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Are there good means for allowing scripts from two or more domains to collaborate in the same browser page? I want to create an extensible platform, where I provide the model and some views, but also allowing third parties to create their own views as well. The idea is that all model manipulation will be done through its API, and only the model will communicate to the (main) server, but users will be allowed to include scripts from other domains that also use that API (those scripts might "call home" if they want to though).

I know many sites already do that, for instance when they use a CDN to provide libraries like jQuery. However, I also recall reading that those libraries had to be "tweaked" somehow so they won't be mistaken by XSS attacks, though I couldn't find more info on the subject. I have only superficial knowledge of how browsers isolate contents for different domains, and to what extent that isolation occurs, so some pointers in that direction would be very welcome.

I'm also aware of the method of using iframes to load "less-than-trusted" contents, and it seems that communication between the main page and its iframes is quite straightforward. I'd rather not use that method, but will do if there are good security benefits of doing so. However, I'm unsure if that's the case, since the iframe can call arbitrary methods on the parent page... (Edit: from what I understood of Florian Margaine's comment, the method in the linked question only works for same-origin iframes, is that correct? In that case, I can see the security benefits now) Can anyone with experience on the subject tell me how it works?

These are the only options I know of, other suggestions are welcome too. I'd also like to note that, while there must be some level of trust between the user and the third party providing the script (since its very purpose is manipulating the model owned by that user), each user will be free to choose extensions at his leisure (i.e. the available scripts won't be restricted to ones I previously evaluated and endorsed), so any means to mitigate security problems to the users are also welcome.

Edit: Let me clarify the question a bit. The goal here is not to make HTTP requests to other domains, merely to have a better control of what the different scripts do to the same page. From what I understood so far of the same origin policy, different pages can not communicate to each other unless they come from the same domain, but scripts in the same page but coming from different domains can do whatever they want. Is that correct? (if it is, then I guess my question is moot...)

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Read up on JSONP en.wikipedia.org/wiki/JSONP –  Dan Diplo May 18 '12 at 19:26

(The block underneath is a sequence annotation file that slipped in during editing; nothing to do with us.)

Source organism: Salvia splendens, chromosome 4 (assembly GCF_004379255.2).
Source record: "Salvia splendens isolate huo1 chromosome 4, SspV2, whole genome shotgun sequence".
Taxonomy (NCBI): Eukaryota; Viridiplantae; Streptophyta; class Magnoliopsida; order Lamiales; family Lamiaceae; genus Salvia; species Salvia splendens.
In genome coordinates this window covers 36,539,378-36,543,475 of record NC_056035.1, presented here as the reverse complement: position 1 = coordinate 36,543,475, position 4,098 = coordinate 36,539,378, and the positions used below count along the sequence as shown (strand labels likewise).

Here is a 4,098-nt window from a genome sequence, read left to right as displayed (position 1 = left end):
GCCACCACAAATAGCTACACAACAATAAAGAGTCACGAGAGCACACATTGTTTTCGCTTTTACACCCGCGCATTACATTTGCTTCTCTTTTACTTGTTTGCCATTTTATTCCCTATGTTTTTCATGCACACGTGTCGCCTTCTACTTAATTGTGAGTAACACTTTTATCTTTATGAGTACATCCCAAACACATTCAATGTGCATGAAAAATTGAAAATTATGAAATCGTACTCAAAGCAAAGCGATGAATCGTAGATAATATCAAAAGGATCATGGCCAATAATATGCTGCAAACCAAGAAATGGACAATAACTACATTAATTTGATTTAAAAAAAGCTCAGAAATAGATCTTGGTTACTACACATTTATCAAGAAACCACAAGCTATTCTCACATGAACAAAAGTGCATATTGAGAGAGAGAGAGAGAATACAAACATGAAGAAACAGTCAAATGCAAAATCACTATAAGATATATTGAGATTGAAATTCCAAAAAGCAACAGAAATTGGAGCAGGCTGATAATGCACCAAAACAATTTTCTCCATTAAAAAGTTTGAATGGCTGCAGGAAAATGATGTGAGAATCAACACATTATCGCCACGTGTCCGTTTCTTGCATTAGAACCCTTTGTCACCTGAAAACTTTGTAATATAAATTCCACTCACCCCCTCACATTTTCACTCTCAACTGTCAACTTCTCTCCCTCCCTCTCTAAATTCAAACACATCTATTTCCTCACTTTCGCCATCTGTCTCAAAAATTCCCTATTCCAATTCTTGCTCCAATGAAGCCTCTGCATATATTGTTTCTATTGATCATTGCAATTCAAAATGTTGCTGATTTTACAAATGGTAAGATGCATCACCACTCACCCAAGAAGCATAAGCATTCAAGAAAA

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Iframes from another domain have no access to the parent page. –  Florian Margaine May 18 '12 at 20:08
    
@FlorianMargaine I didn't know that, thanks! What about the converse, can the parent page access the iframe's contents? (DOM, js environment) Or is the relation between them the same as, say, two tabs on the same browser? (in which case I'd have to use something like postMessage to make the communication work) –  mgibsonbr May 18 '12 at 20:30
    
@DanDiplo (and Tom Squires) thanks for the JSONP suggestion. Unfortunatly, that was not what I meant with my question (see the update). I'm not a native English speaker, and may have given a bad title to it... ("cross-site scripting" refer only to http requests?) –  mgibsonbr May 18 '12 at 20:50
    
The opposite is the same too :) Cross-domain iframe can't access each other. –  Florian Margaine May 18 '12 at 20:54
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1 Answer

up vote 3 down vote accepted

You can use JSONP. Its not so hard to write a little function yourself, here is a little example from one of my sites;

function ecbCreateScript(url, callback) {
    var head = document.getElementsByTagName('head')[0];
    var script = document.createElement('script');
    script.type = 'text/javascript';
    script.src = url;

    script.onreadystatechange = loadEcbForm;
    script.onload = loadEcbForm;

    // fire the loading
    head.appendChild(script);
}
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Accepted, since it's in fact the right answer to how perform cross-domain requests. But for anyone interested in the security implications of it, see also this question at security.SE. In short, JSONP can be made safer by using a dedicated iframe for it, but sandboxed to allow scripting but deny top level navigation and same origin benefits. –  mgibsonbr May 22 '12 at 4:39
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